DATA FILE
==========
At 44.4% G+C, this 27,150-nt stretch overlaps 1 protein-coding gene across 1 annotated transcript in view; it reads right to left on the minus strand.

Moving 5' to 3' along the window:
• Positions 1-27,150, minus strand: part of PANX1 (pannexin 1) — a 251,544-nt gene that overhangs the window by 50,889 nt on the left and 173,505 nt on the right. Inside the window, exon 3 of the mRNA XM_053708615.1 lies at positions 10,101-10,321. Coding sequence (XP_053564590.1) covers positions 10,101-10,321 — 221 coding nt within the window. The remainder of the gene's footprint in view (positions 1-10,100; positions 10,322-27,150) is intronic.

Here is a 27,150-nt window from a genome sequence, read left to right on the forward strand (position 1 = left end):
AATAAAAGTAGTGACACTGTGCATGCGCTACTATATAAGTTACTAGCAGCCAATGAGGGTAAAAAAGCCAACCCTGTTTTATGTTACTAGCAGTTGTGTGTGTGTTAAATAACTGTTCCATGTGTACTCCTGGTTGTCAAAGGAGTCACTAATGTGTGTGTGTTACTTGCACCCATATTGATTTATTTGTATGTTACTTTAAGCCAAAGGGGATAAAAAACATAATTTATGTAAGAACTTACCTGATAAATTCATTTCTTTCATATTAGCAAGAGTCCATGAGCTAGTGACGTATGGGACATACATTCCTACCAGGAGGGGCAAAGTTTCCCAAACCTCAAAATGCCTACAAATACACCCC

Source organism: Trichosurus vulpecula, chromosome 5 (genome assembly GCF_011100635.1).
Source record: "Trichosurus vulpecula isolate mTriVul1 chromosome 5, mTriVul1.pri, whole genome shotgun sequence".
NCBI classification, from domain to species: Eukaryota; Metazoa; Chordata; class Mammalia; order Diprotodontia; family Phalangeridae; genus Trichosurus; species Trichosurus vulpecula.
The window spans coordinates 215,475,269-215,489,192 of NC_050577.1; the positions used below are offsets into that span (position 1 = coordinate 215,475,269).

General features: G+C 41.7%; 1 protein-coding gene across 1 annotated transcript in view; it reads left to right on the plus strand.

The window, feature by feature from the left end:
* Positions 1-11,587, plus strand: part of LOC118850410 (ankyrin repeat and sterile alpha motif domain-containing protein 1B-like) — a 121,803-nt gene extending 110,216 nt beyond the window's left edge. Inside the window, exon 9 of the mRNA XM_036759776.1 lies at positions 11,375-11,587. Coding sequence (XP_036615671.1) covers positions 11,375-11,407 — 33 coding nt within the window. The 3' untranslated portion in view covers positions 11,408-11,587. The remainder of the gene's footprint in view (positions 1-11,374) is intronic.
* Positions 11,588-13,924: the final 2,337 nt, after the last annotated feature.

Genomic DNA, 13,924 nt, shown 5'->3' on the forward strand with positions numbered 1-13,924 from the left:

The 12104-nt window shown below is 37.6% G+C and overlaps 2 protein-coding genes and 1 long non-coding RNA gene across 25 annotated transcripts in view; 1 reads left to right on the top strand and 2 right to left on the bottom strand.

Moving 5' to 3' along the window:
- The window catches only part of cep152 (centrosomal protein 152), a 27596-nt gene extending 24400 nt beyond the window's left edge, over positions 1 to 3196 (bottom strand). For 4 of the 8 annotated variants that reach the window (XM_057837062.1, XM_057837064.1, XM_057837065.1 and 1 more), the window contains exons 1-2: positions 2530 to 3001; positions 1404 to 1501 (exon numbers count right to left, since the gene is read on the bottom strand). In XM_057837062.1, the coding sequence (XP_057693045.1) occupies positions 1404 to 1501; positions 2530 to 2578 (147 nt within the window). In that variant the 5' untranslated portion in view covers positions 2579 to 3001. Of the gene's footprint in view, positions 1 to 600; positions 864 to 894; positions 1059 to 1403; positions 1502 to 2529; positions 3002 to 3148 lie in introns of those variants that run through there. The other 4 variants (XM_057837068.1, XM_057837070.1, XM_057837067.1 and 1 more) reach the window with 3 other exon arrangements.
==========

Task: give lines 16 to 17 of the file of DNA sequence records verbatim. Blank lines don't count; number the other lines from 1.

Moving 5' to 3' along the window:
- The window catches only part of cep152 (centrosomal protein 152), a 27596-nt gene extending 24400 nt beyond the window's left edge, over positions 1 to 3196 (bottom strand). For 4 of the 8 annotated variants that reach the window (XM_057837062.1, XM_057837064.1, XM_057837065.1 and 1 more), the window contains exons 1-2: positions 2530 to 3001; positions 1404 to 1501 (exon numbers count right to left, since the gene is read on the bottom strand). In XM_057837062.1, the coding sequence (XP_057693045.1) occupies positions 1404 to 1501; positions 2530 to 2578 (147 nt within the window). In that variant the 5' untranslated portion in view covers positions 2579 to 3001. Of the gene's footprint in view, positions 1 to 600; positions 864 to 894; positions 1059 to 1403; positions 1502 to 2529; positions 3002 to 3148 lie in introns of those variants that run through there. The other 4 variants (XM_057837068.1, XM_057837070.1, XM_057837067.1 and 1 more) reach the window with 3 other exon arrangements.